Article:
Dante’s Divine Comedy is one of the most beloved of Dante’s oeuvre.
His Divine Comedy, adapted from the Italian epic poem by the French writer Michelangelo Antonioni, tells the story of the first of three epic battles between the demons of hell and the angels of God.
The film, which stars the likes of Demi Moore, Leonardo DiCaprio, Jennifer Lopez, and John Malkovich, is considered one of cinema’s greatest triumphs, earning over $1 billion at the worldwide box office.
Now, with a new trailer and new information on the movie’s production, we look back at the making of Dante and how Dante and his followers overcame the odds to defeat the forces of evil and ascend to Heaven.
What was Dante’s motivation for creating the Divine Comedy?
What inspired Michelangelo to create the Divine Comedies?
The original poem by Michelangelo, known as the ‘Tuscany’ of Dante, was originally a commentary on the Second Vatican Council, the most controversial and divisive of the four ecumenical councils held in the Middle Ages.
The council divided the church in half between those who approved the canonization of Jesus Christ and those who opposed it.
The latter group included the pope and the church’s most prominent theologians.
In the novel’s introduction, Dante tells his followers that they were summoned by the devil to the council, where he would ask the council to reconsider the council’s decision and to accept Jesus Christ as the new supreme ruler of the world.
The novel’s story begins with the pope, the pope’s brother, and his assistant, Cornelius Pilate, arriving in Rome.
Cornelius, an important figure in the church at the time, was captured by the demons, who were hunting him in an attempt to kill him.
Cornelus was executed and was the subject of a major Christian feast the next day.
As the pope is being buried, Cornelis is taken back to the church and burned alive.
This is the story that Dante tells in the Divine comedy, which he dubs ‘The Last Suiting of the Church.’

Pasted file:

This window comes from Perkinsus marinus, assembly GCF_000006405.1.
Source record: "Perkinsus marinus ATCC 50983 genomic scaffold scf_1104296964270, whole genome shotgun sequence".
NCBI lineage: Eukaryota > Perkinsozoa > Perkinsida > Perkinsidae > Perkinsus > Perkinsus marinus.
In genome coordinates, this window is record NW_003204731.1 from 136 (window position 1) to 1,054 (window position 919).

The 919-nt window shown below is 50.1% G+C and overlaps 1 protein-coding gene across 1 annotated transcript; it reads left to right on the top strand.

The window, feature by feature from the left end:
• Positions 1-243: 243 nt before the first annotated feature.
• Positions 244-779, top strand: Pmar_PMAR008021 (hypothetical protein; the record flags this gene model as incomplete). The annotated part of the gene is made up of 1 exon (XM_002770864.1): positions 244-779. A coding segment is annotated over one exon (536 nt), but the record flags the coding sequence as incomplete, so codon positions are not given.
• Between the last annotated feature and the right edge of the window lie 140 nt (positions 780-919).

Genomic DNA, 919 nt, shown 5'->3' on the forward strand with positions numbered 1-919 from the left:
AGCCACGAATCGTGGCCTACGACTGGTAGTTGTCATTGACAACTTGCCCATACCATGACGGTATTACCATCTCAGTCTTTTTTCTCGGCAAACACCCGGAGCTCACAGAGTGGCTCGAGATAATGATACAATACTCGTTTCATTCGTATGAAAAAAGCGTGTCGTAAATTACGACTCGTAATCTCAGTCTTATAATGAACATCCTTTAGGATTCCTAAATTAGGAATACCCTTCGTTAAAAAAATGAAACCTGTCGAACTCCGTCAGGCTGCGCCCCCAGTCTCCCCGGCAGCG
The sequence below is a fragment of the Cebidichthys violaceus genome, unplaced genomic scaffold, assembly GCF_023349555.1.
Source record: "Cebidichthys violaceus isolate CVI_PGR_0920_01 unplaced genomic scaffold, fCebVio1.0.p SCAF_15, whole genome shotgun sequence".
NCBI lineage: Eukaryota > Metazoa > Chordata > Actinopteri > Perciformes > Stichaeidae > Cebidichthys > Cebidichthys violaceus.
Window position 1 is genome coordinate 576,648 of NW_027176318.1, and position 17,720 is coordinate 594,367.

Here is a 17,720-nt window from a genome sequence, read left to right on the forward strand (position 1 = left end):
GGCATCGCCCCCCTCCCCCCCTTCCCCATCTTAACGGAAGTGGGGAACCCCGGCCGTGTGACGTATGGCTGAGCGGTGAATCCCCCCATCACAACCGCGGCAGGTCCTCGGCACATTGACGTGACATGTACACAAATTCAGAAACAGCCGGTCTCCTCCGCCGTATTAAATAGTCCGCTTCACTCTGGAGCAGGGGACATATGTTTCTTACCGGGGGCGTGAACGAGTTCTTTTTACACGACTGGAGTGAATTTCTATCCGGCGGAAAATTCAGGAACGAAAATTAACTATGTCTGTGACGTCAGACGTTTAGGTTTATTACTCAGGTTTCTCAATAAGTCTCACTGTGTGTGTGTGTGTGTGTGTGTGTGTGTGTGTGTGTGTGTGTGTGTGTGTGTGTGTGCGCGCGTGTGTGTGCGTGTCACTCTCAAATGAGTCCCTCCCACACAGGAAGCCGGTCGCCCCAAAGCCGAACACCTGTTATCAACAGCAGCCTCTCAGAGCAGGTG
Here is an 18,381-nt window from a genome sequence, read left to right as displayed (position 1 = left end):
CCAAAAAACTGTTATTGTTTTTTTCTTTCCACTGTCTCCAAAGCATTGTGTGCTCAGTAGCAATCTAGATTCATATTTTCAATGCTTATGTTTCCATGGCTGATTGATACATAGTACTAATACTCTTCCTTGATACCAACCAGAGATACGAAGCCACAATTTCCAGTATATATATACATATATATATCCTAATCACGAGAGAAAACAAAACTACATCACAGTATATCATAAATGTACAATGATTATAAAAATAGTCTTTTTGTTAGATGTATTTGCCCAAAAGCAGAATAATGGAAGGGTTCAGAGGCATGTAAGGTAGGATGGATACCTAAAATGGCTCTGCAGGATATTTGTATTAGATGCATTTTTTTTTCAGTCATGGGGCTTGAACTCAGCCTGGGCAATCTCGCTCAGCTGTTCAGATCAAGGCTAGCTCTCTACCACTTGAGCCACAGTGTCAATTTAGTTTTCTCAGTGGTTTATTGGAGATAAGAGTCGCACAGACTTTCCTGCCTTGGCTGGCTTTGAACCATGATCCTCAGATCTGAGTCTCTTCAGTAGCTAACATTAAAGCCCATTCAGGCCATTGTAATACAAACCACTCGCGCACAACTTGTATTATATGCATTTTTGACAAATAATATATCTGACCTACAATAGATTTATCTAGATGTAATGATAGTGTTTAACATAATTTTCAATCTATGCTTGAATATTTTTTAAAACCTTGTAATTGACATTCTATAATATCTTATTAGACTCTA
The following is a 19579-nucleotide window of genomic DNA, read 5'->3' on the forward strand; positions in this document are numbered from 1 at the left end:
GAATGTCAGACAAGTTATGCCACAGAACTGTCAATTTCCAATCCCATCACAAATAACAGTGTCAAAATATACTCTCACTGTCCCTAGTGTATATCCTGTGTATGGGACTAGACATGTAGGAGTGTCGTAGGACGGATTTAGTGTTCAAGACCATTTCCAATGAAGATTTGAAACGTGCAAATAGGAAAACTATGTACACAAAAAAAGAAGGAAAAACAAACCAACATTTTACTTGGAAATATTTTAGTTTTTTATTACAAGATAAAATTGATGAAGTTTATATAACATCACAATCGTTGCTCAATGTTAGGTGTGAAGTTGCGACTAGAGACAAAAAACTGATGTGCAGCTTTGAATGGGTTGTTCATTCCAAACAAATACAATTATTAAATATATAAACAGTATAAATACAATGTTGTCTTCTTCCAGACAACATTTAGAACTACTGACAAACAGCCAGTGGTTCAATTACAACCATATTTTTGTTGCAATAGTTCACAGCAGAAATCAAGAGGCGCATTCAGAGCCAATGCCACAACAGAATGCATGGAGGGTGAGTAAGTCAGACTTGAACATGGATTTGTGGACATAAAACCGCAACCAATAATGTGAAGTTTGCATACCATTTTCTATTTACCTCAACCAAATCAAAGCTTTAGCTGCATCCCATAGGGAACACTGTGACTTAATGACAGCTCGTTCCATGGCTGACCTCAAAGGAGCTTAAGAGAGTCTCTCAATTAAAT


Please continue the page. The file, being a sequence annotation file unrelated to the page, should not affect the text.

Why did Michelangelo and Dante choose to adapt the poem to film?
While the novel itself was written during the time of the Council, Dante’s followers decided to adapt Michelangelo for their own purposes.
The Italian director, Piero Manzoni, had originally wanted to adapt Dante’s poem to a stage play, but the Church objected, saying it would cause confusion among the faithful.
The play would have included a reference to the Second Council, but Manzoni and his team decided to make the adaptation of the poem a true adaptation of Dante himself.
The adaptation itself was a labor of love for Manzoni.
It took three years to produce and was made in collaboration with the famous Italian artist Pietro del Giudice.
Dante and the Holy Fathers’ love for the Divine Comics was evident from the time Manzoni was commissioned to create a new Dante comic strip.
The artist also had to deal with the complex emotions of his work, which was meant to evoke both pity and love.
Did the adaptation actually work?
The adaptation was an absolute success, according to Manzoni’s longtime friend, Giovanni Bagnoli.
Bagnol is an Italian illustrator who had worked with Manzoni on a series of cartoons in the late 1970s and early 1980s, including the iconic ‘Ave Maria,’ a comic strip depicting Dante’s encounter with his brother.
The original artwork, which had been designed by Manzoni for a movie that was going to be released in Italy, became a collector’s item and eventually sold for more than $2 million.
The comic strip itself was published by the Italian publication, La Stampa, for a record price of $1.5 million in 1981.
The new version of the comic strip was released in 1982, becoming a worldwide best-seller and also becoming a cultural phenomenon.
It sold more than 7.5m copies worldwide, and in 1983, the film was released.
How did the film go over with audiences?
While audiences have embraced the Divine comic strips in their own lives, the movie has garnered some controversy, as the film portrays the Divine comedians in a very literal way.
For example, the depiction of Michelangelo as a demon-possessed, sex-addled man is not an exaggeration, as Dante’s disciples have also described Michelangelo in a sexual manner.
The movie also depicts the Holy Father in a more sexual way, which is not appropriate for Dante and those in the group, who believed in a divine hierarchy.
The film also uses a very violent portrayal of the Holy Monks, which many critics have found offensive.
The portrayal of Holy Monk-hood is considered to be a very extreme form of the Catholic faith.
How was the movie funded?
The film was financed by the Vatican, but was financed through the Vatican’s own financial arm, the Congregation for Divine Worship. The money